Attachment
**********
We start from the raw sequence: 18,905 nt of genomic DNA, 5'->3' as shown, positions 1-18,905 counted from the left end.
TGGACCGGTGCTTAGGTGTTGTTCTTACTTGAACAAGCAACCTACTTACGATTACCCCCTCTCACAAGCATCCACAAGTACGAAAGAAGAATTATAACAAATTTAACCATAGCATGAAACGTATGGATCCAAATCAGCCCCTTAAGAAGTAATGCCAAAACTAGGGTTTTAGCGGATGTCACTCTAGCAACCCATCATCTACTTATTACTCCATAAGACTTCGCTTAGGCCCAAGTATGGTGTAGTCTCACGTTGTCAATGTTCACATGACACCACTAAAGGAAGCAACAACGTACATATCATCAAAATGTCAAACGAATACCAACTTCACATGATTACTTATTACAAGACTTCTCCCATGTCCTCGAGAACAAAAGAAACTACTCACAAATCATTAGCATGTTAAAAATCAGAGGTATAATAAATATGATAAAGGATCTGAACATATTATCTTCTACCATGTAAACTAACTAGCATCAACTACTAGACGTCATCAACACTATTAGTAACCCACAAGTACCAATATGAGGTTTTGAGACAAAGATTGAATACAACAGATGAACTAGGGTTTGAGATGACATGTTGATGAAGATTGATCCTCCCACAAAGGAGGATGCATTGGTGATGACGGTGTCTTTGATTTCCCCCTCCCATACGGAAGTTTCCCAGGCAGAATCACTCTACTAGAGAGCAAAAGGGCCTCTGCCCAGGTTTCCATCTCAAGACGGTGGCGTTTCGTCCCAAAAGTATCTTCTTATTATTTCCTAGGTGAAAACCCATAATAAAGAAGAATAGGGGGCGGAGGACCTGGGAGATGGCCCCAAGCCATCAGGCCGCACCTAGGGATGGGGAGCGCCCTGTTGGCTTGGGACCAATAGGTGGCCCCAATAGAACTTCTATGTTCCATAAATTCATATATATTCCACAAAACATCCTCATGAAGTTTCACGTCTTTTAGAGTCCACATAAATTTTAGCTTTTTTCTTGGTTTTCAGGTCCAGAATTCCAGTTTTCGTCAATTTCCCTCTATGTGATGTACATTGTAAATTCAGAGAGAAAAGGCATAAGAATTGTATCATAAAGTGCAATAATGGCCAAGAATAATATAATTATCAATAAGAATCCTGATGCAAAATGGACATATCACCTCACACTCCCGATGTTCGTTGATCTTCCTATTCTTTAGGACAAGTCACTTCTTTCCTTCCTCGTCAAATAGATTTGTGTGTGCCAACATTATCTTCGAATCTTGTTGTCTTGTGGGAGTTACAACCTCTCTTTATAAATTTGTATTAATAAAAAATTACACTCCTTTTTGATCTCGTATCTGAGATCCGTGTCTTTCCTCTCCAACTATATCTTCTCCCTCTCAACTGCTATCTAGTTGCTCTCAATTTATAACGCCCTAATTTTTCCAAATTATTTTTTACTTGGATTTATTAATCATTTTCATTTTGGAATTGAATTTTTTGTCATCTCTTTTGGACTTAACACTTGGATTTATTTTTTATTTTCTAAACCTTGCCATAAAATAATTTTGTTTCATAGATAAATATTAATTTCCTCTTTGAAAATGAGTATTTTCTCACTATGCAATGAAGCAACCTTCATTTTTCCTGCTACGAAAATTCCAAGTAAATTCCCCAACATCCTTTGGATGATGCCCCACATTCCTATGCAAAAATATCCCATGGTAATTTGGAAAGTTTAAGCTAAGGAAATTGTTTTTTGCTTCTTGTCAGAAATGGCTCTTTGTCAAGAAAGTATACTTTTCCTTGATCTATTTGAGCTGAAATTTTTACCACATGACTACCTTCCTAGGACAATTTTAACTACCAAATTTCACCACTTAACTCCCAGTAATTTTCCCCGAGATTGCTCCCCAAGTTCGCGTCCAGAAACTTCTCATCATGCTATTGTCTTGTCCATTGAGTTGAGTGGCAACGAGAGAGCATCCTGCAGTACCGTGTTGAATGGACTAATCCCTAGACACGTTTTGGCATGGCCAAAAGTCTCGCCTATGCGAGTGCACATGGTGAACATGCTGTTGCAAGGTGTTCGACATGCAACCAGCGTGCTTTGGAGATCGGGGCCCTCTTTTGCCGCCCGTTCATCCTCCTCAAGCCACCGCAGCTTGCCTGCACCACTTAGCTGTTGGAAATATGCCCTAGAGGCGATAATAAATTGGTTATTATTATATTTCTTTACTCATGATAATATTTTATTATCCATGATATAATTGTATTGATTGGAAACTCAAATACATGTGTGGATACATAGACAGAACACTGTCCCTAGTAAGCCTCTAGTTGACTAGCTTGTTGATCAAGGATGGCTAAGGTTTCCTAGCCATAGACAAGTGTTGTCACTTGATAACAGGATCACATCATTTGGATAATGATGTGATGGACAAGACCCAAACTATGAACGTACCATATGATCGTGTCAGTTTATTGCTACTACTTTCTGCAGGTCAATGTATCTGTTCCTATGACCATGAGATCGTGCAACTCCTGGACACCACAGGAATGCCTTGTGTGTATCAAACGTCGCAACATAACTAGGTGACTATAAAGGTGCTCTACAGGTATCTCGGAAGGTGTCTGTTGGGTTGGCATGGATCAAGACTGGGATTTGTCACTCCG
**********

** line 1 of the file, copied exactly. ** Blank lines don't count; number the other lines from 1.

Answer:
We start from the raw sequence: 18,905 nt of genomic DNA, 5'->3' as shown, positions 1-18,905 counted from the left end.